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In December 2003, the Government announced the transfer of a large portion of the customs function of the Canada Customs and Revenue Agency (CCRA) to the newly established Canada Border Services Agency. This transfer was completed on December 12, 2005, when Royal Assent was granted to Bill C-26, An Act to establish the Canada Border Services Agency. As a result of this legislation, the CCRA has legally become the Canada Revenue Agency (CRA) and will continue its mandate under that name.The confidence of Canadians in the Canada Revenue Agency’s fairness and integrity is fundamental to our success in administering tax and benefit programs on behalf of governments throughout Canada. We earn that confidence through our emphasis on excellence in service, protection of information, transparency in the way we account for our performance, and fairness in our dealings with taxpayers and benefit recipients.
As Minister of National Revenue, I recognize that high levels of voluntary compliance within Canada’s tax system are rooted in the confidence of Canadians in our fairness, accountability and integrity. My priorities for the Agency will be to maintain and improve upon the current avenues of rights and appeals that provide taxpayers with a sense of confidence and certainty in dealing with the Canada Revenue Agency. As well, the CRA will make additional advances in its collections activities to reassure Canadians that Canada’s tax laws are applied fairly and consistently. This benefits all Canadians and leads to our mutual social and economic well-being.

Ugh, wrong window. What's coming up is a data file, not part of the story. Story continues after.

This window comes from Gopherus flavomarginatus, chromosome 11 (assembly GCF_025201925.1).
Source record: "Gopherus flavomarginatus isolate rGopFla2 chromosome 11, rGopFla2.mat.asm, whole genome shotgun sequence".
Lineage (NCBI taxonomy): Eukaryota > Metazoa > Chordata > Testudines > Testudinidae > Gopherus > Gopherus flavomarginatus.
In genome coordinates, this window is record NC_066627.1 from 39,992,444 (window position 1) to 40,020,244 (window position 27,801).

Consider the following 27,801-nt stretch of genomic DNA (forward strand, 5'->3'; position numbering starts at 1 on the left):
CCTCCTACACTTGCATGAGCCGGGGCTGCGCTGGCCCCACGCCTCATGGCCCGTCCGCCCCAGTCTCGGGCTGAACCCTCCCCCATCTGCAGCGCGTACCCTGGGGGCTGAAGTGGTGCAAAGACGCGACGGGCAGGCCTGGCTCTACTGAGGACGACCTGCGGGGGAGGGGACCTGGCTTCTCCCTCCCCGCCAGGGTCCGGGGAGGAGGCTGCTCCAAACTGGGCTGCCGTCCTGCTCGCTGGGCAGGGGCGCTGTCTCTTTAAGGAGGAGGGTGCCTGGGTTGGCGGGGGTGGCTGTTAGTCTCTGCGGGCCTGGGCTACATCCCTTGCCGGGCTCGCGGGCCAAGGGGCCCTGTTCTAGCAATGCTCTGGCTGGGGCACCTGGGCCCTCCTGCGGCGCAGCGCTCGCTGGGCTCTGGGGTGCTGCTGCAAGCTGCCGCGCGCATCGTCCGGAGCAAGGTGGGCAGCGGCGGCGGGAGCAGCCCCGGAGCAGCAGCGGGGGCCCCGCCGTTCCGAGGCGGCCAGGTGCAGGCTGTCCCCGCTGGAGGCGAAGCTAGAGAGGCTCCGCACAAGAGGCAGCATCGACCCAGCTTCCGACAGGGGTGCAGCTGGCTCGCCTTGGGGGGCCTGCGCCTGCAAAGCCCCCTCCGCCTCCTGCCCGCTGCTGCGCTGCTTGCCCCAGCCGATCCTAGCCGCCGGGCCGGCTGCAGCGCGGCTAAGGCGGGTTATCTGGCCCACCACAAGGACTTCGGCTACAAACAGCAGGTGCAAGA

The CRA is a powerful driver for improving business productivity, lowering the cost of government, simplifying citizens’ interaction with their governments, and ensuring responsible stewardship of taxpayers’ dollars. This is the essence of Agency 2010, an ambitious and innovative change agenda for the CRA, which is described in this report.
The 2006-2007 Report on Plans and Priorities details our objectives and strategies to continue to meet and exceed our performance record. It also includes key tax and benefit initiatives introduced in the May 2006 Federal Budget. The initiatives included in this report will help ensure simpler, more secure, and less costly options for Canadians to meet their tax obligations and receive benefits.
Each year, the Canada Revenue Agency produces a Report on Plans and Priorities outlining its objectives, strategies, performance expectations, and financial projections for the ensuing three fiscal years. It is with pleasure that I present this first report during my tenure as Chair of the Board.
Since the Agency was established in 1999, the Board has overseen the implementation of administrative policies and a unique governance regime tailored to the CRA’s mandate to administer tax and benefit programs. Having laid the groundwork, the Agency is now looking to the future. The 2006-2007 Report on Plans and Priorities is based upon our vision of the Agency in 2010, and proposes concrete initiatives that build toward this vision over the next three years.